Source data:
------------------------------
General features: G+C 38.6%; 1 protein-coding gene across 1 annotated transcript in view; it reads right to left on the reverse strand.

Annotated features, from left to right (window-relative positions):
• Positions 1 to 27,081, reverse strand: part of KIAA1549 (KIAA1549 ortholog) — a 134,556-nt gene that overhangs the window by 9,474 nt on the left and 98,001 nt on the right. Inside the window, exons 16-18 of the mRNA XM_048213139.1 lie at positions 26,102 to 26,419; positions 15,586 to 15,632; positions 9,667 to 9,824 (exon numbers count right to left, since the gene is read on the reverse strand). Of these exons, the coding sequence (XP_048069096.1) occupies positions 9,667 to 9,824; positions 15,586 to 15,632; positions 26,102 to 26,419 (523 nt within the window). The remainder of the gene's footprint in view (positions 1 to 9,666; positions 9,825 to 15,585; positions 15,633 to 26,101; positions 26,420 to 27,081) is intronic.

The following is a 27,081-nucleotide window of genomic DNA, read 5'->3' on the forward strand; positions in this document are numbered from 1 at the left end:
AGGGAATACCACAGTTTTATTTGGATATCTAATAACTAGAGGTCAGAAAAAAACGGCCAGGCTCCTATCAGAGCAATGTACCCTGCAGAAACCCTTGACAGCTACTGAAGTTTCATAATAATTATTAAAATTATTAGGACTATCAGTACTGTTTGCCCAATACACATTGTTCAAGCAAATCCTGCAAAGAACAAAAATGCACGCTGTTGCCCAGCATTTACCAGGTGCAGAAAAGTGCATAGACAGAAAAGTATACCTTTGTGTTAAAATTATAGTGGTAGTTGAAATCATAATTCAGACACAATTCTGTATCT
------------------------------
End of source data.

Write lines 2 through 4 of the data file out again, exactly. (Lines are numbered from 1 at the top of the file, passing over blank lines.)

Annotated features, from left to right (window-relative positions):
• Positions 1 to 27,081, reverse strand: part of KIAA1549 (KIAA1549 ortholog) — a 134,556-nt gene that overhangs the window by 9,474 nt on the left and 98,001 nt on the right. Inside the window, exons 16-18 of the mRNA XM_048213139.1 lie at positions 26,102 to 26,419; positions 15,586 to 15,632; positions 9,667 to 9,824 (exon numbers count right to left, since the gene is read on the reverse strand). Of these exons, the coding sequence (XP_048069096.1) occupies positions 9,667 to 9,824; positions 15,586 to 15,632; positions 26,102 to 26,419 (523 nt within the window). The remainder of the gene's footprint in view (positions 1 to 9,666; positions 9,825 to 15,585; positions 15,633 to 26,101; positions 26,420 to 27,081) is intronic.

The following is a 27,081-nucleotide window of genomic DNA, read 5'->3' on the forward strand; positions in this document are numbered from 1 at the left end: